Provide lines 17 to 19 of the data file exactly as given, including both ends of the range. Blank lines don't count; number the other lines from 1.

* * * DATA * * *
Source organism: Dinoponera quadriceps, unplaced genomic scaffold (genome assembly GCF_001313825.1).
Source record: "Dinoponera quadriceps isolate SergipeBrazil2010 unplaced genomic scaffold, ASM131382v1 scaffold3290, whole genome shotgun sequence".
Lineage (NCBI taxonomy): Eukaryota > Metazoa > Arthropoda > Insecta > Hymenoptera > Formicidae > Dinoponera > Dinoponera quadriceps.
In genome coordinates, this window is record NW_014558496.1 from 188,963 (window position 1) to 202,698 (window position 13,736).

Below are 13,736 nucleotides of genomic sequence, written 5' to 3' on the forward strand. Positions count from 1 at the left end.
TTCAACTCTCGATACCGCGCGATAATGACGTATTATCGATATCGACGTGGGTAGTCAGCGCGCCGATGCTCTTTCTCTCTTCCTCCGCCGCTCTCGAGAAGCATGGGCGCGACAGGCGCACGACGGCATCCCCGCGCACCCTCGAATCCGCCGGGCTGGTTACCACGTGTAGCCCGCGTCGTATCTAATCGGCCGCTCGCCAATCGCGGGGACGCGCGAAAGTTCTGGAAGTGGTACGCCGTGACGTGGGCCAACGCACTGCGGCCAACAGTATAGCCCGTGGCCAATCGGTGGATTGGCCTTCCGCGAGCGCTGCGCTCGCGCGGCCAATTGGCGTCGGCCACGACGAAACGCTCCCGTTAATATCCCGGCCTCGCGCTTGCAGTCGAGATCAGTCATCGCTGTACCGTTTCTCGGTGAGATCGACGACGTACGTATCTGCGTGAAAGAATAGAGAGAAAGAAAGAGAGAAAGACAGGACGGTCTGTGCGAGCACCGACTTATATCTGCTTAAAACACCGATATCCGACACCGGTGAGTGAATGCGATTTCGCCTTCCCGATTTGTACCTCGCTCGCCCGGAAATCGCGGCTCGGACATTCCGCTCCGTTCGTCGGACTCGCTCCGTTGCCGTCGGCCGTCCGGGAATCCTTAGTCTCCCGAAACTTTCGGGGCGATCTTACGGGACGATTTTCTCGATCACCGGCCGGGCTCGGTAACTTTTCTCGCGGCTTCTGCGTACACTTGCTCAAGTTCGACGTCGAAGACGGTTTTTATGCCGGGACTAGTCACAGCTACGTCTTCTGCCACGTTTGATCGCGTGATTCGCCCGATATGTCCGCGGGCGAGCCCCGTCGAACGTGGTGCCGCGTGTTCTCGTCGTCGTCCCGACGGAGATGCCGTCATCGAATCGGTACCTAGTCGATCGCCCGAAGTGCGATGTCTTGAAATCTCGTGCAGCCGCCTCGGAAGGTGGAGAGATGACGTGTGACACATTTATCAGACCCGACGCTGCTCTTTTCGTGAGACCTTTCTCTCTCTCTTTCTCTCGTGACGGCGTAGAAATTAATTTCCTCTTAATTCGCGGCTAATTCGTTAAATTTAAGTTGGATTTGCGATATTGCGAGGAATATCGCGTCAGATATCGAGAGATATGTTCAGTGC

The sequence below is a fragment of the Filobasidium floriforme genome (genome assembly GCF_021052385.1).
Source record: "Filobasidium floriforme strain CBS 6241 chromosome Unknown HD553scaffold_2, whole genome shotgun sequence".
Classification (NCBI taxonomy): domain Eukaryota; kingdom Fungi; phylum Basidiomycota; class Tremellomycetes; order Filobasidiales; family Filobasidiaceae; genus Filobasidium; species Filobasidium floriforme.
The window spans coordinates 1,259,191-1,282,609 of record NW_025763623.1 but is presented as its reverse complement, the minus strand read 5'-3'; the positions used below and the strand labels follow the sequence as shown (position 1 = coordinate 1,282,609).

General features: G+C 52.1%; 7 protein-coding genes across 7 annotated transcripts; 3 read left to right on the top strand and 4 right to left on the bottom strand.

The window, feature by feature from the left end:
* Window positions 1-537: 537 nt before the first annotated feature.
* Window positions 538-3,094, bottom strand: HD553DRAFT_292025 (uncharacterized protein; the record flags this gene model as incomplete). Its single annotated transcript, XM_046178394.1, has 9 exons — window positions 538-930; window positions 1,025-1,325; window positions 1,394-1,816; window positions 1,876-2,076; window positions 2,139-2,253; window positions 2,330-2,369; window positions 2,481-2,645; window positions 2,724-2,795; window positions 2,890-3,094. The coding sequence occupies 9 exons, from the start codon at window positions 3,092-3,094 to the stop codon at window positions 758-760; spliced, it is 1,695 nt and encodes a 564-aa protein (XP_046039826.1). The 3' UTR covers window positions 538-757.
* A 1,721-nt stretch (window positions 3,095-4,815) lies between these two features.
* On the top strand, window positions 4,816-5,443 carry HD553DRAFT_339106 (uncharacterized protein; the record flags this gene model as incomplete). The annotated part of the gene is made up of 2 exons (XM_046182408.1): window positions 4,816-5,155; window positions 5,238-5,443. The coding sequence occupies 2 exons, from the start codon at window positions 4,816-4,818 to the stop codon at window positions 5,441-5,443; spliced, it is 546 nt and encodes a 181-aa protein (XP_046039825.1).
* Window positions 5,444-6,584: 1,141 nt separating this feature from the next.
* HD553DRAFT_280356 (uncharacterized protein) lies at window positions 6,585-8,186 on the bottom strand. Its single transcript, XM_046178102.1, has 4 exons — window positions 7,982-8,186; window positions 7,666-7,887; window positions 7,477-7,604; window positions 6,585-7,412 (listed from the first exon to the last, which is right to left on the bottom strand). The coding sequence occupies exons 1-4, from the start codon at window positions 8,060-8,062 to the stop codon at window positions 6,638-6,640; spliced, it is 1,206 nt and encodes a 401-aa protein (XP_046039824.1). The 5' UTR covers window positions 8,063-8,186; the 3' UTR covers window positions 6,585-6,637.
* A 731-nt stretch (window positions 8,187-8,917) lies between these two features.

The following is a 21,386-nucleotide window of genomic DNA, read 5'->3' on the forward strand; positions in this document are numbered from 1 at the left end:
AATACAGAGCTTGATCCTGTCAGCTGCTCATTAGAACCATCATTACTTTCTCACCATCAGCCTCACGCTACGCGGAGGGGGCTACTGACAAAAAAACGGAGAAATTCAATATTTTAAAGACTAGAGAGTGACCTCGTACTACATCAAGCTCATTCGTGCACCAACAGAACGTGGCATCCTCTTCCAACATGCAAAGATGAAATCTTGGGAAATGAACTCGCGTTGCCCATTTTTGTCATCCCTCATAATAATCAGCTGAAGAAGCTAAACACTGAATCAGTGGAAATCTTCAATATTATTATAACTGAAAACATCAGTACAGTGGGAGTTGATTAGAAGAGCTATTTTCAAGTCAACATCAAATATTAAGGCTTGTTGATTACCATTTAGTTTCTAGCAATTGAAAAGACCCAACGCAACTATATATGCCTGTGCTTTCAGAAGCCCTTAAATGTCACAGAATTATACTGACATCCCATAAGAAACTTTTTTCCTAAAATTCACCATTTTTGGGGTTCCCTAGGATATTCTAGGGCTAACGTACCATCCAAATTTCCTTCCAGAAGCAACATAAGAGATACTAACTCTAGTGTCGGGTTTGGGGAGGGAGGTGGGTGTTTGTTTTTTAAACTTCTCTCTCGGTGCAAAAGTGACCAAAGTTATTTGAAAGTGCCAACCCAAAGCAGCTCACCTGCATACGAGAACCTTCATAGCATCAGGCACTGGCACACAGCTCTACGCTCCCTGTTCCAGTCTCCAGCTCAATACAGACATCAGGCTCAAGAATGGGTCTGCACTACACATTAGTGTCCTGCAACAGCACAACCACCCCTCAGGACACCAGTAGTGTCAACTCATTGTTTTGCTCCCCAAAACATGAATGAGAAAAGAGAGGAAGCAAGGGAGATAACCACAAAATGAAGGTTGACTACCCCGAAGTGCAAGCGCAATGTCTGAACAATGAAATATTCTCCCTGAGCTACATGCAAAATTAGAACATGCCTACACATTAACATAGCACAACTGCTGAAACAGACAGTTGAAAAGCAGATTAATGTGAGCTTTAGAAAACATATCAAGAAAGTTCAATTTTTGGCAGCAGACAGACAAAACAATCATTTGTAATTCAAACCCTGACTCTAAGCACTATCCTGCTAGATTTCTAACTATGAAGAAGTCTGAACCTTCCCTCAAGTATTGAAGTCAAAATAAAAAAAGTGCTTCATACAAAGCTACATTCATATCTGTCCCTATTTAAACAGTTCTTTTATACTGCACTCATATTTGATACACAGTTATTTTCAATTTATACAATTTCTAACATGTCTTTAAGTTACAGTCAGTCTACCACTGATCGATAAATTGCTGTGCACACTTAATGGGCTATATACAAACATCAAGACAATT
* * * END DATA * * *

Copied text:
* Window positions 5,444-6,584: 1,141 nt separating this feature from the next.
* HD553DRAFT_280356 (uncharacterized protein) lies at window positions 6,585-8,186 on the bottom strand. Its single transcript, XM_046178102.1, has 4 exons — window positions 7,982-8,186; window positions 7,666-7,887; window positions 7,477-7,604; window positions 6,585-7,412 (listed from the first exon to the last, which is right to left on the bottom strand). The coding sequence occupies exons 1-4, from the start codon at window positions 8,060-8,062 to the stop codon at window positions 6,638-6,640; spliced, it is 1,206 nt and encodes a 401-aa protein (XP_046039824.1). The 5' UTR covers window positions 8,063-8,186; the 3' UTR covers window positions 6,585-6,637.
* A 731-nt stretch (window positions 8,187-8,917) lies between these two features.